As far as the engaging the prop, always keep it in gear, preferably in reverse for most trannies. A folding prop wouldn't make a difference in the heat build up but it would make a difference in your sailing performance. Some transmissions, not engines (to my knowledge) can become hot by the shaft turning while sailing because they use a pump to cool the transmission while the engine is running.

Sounds suspicious or someone got their information wrong. I'll be interested to see if any others have experienced similar things...umm???

Last edited by T37Chef; 11-08-2006 at 04:18 PM.
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post #6 of 15 Old 11-08-2006
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ST joint the sailnet Morgan site... great bunch of sailors and very much into maintaining these older classics. There are many threads on over heating on that site.

2ond... I have a Morgan 384 and you should put the transmission in reverse while sailing. Hearth transmissions and the manual will confirm this. However it is very unlikely that the engine would heat up when it is off..so I would check the instrument that says it is... I would bet the gage is at issue in both situations.

3rd pushing an engine past the boats hull speed is fruitless. All your doing is working the engine harder than needed. The 42 horse engine is more than adequate at less than wide open. Our 50 never runs over 2200rpms while you will find other on the Morgan site that run over 3000. The prop seems to be the deciding factor. When you go to the Morgan site we had a discussion about 8 weeks ago about this exact thing. Someone changed props and angels a number of different times until he found the correct one so his engine did not overheat.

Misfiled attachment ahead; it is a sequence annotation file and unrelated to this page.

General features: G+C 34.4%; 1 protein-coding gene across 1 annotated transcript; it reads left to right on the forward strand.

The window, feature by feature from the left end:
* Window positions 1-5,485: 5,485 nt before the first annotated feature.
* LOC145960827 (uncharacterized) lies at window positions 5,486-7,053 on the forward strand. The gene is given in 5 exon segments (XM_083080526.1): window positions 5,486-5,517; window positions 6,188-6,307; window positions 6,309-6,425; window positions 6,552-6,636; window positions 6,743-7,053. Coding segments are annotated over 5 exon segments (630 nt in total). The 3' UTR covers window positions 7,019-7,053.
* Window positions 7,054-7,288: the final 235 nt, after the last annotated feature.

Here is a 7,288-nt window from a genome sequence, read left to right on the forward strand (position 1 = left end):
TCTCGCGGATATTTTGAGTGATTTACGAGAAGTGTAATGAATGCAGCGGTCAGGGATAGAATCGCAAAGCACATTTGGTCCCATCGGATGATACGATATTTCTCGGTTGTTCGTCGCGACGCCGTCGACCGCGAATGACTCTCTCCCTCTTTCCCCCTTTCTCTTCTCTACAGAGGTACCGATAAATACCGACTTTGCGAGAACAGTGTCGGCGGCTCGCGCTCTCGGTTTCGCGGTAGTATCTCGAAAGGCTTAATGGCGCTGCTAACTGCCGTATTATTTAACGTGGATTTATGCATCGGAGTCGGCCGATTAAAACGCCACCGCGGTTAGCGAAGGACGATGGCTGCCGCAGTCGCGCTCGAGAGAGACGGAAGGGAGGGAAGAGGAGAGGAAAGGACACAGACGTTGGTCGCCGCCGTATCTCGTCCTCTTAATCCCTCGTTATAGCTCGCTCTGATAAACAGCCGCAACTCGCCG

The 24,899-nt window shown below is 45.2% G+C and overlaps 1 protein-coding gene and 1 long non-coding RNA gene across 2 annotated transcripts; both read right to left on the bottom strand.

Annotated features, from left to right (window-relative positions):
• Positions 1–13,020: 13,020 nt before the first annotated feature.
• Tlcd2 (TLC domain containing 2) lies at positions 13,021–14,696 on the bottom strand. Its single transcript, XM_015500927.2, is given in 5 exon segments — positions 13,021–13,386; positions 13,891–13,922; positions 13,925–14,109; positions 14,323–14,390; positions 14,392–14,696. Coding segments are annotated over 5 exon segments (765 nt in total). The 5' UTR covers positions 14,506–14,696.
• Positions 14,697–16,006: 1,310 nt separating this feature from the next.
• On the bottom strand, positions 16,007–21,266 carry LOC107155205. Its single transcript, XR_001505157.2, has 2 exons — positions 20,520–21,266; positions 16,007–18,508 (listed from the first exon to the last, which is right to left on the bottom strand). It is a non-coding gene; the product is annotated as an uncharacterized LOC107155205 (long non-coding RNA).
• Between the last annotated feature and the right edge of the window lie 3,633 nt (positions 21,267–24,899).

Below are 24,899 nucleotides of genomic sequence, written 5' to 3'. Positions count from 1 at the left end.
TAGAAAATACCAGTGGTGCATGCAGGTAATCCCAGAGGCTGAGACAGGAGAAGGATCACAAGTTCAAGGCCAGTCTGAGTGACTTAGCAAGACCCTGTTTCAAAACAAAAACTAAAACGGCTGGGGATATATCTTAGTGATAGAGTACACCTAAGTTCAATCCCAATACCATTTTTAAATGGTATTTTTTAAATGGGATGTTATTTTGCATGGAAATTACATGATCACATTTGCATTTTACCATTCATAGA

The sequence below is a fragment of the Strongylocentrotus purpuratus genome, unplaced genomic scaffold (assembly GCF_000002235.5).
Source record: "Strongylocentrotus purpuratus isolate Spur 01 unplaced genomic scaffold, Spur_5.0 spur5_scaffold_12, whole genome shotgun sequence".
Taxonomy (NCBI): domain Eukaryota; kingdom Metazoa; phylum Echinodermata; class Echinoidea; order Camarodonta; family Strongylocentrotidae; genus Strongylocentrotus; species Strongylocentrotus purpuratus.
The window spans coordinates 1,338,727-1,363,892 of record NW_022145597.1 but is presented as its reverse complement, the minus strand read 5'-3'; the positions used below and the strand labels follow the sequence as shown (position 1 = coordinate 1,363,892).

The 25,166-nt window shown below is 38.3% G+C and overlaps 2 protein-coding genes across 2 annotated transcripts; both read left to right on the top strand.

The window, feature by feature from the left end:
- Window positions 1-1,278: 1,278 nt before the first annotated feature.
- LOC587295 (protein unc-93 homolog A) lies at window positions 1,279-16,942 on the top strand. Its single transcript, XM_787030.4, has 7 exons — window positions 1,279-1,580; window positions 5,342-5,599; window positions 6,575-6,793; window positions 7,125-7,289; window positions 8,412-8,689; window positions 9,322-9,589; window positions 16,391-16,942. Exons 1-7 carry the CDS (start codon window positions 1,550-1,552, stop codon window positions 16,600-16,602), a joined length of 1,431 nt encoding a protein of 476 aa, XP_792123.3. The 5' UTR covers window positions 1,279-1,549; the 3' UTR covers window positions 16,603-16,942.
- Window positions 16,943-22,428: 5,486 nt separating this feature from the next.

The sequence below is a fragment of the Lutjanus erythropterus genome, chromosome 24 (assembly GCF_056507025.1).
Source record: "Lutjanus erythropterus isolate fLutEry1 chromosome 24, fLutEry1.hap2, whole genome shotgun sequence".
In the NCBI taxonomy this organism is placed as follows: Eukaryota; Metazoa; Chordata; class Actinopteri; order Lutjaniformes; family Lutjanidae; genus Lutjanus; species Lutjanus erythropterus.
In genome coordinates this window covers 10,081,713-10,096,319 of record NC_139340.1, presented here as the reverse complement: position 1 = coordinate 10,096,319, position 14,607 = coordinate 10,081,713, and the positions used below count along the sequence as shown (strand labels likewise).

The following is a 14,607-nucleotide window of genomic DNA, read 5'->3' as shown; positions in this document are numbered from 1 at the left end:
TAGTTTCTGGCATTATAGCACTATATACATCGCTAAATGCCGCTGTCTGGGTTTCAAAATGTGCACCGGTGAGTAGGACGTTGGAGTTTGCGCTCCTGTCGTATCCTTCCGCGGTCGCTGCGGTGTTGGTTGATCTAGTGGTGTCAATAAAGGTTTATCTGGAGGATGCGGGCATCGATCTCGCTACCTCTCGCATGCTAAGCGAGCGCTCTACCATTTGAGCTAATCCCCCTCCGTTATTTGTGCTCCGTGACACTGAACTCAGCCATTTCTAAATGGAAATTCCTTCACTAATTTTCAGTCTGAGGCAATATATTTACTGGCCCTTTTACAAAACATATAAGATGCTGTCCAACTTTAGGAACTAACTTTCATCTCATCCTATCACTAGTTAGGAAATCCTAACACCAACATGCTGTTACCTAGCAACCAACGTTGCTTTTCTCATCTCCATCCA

Good Luck, you've got a great boat.

John
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post #7 of 15 Old 11-08-2006
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Even the reduction should not get hot because the friction plates are not being compressed by the piston. I build transmissions, and this makes no sense to me-
putting the trans in gear will not do anything as there is no hydraulic pressure. Why don't you sail around a while and then put your hand on the unit and see if it really is getting hot, and post. My money (one cent) says it won't be.
Oh yeah- trying to go past hull speed is pointless, all you are doing is stressing the reduction under steam, or loading the rig under sail.
BTW, that ketch won the Pepsi Americas' sail this year singlehanded...
(had to brag!)

Last edited by empresa; 11-08-2006 at 05:04 PM.
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post #8 of 15 Old 11-08-2006